Static analysis can be used to demonstrate a flow that originates from a source and reaches a "sink" that could belong to third-party libraries with and without known vulnerabilities. The same technique can be used to explain why a flow does not exist between an arbitrary source and a sink. Explanations can also be iterative.  

“Given this flow is valid, identify other similar flows that are also valid.”

“Given this flow is sanitized and mitigated, identify other similar flows that are also sanitized.”

Explainability is a criterion where static analysis is superior and outperforms runtime detection. Research is performed to improve runtime detection with type inferences and grammar, but at this point, static analysis has a clear edge.

Winner: Static analysis by a huge margin

Business logic flows

Closely related to explainability is semantically understanding business logic flows. For example, assume the pseudo code below.

When the user enters a coupon code, make an API call to rewards service using open-source Package A.

When the user clicks the pay button, make an API call to stripe service using open-source Package B.

With static analysis, we can effortlessly compute all combinations of flows and easily arrive at the decision that both Package A and Package B are utilized and reachable.

With runtime detection, this is entirely dependent on the human QA and automation tests. For example, if both the human and the tests miss the scenario to “enter a valid coupon code,” then Package A might get incorrectly treated as not-reachable so a false negative.

Winner: Static analysis by a huge margin

Depth of flows

“How deep into the call or dependency tree can you go”

Let us begin by stating that runtime detection techniques have the advantage of having access to the full call stack and thread dumps. With static analysis, tools must go beyond AST and Control-Flows to compute program dependency graph (PDG) and data dependency graph (DDG) to improve the call tree depth. Depending on the complexity of the application, these data structures might still not be enough to compute the full depth of calls and data flows.

There is ongoing research into improving static analysis by using promising intermediate representations and static rewriting.

Is depth important for reachability analysis?

The answer is yes and no! There are some commercial platforms such as Backslash that have identified a solution to the depth problem by tracking calls to transitive dependencies.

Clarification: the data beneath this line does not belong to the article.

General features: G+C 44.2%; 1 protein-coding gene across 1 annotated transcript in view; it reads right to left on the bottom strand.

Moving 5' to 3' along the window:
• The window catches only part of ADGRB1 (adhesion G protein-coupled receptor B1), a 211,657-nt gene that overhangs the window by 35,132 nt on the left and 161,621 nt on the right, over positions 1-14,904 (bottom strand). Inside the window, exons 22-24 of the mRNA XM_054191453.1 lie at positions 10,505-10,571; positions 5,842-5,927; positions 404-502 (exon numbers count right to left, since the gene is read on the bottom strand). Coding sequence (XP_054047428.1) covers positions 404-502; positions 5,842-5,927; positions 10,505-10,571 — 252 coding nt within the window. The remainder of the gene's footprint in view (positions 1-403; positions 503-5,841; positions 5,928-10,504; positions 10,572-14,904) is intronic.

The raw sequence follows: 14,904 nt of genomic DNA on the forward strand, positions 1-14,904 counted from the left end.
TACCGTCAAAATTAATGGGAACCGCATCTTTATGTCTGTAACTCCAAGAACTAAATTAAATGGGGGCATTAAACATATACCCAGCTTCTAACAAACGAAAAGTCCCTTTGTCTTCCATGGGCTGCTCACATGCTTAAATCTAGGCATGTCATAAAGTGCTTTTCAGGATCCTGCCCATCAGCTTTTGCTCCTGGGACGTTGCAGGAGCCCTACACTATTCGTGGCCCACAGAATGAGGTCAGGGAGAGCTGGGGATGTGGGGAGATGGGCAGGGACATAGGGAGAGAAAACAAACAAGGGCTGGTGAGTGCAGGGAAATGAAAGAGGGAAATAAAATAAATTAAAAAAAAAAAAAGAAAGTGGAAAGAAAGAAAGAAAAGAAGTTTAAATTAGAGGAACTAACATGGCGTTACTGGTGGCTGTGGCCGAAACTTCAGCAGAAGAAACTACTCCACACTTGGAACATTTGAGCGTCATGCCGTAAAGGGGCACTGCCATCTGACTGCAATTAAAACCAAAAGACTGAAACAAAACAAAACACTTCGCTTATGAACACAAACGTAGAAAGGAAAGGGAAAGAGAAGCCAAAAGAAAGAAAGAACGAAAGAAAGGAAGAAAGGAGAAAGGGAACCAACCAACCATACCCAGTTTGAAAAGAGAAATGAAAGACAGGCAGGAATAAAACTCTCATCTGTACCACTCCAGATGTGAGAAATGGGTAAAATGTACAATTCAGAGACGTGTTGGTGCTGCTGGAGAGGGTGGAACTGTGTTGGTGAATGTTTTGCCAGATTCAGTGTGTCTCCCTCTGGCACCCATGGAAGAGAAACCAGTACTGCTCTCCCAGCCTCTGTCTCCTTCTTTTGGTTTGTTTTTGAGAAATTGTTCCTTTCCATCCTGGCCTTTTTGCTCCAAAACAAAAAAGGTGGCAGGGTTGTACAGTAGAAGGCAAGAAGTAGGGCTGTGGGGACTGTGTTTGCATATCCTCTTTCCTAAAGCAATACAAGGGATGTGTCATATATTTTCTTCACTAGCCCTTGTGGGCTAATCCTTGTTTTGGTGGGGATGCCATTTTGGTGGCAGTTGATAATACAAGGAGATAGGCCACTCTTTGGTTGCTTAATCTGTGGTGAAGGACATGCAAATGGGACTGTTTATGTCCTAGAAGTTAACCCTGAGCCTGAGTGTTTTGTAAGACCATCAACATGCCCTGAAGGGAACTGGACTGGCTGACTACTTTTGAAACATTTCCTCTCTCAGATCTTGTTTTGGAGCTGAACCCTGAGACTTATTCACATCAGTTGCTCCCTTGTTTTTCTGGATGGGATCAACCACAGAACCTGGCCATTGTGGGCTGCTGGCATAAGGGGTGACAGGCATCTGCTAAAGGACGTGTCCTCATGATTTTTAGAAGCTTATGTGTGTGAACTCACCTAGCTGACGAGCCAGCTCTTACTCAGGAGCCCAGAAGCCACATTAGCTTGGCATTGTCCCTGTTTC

Continuing to wear an open-source developer hat, firstly, we have the dependency tree in the SBOM (Software Bill of Materials), so the information is present. Then, from a prioritization perspective, it is best to start with actionable direct results first. Often, an update to a direct dependency would automatically update and mitigate the issues reported in the transitive dependency. However, there could be situations where this is not feasible or applicable.

Winner: runtime detection but gaps are closing

Return-on-Investment (ROI)

Multiple research projects have proven the ROI and productivity benefits of fixing software bugs early in the lifecycle. With static reachability analysis, vulnerabilities that require real attention with suggested mitigation could be presented to the dev teams for early remediation. This approach would beat the runtime detection approach that mandates deployment, tracing, and real execution of software which is both slow and time-consuming.

When it comes to static analysis, the age-old question about "False positives" continues to persist. While not false positives are bad (separate blog topic), with reachability analysis we focus on specific adversary reachable flows that can reach and exploit the given SCA vulnerabilities. Such analysis has a higher accuracy (and low false positives) when compared to generic SAST approaches that aim to identify as many software vulnerabilities as possible across categories.

Winner: Static analysis

Closing thoughts

As proponents of static analysis, we are a bit biased about our technique of choice. However, we have attempted to keep bias out of this blog and explain the criteria that can be utilized to understand and measure the relative strengths and weaknesses of static analysis and runtime detection.

About the author

Prabhu Subramanian is an expert in application security and is the creator of open-source projects such as CycloneDX Generator and OWASP depscan. He is focused on improving the state of supply chain security across open-source software.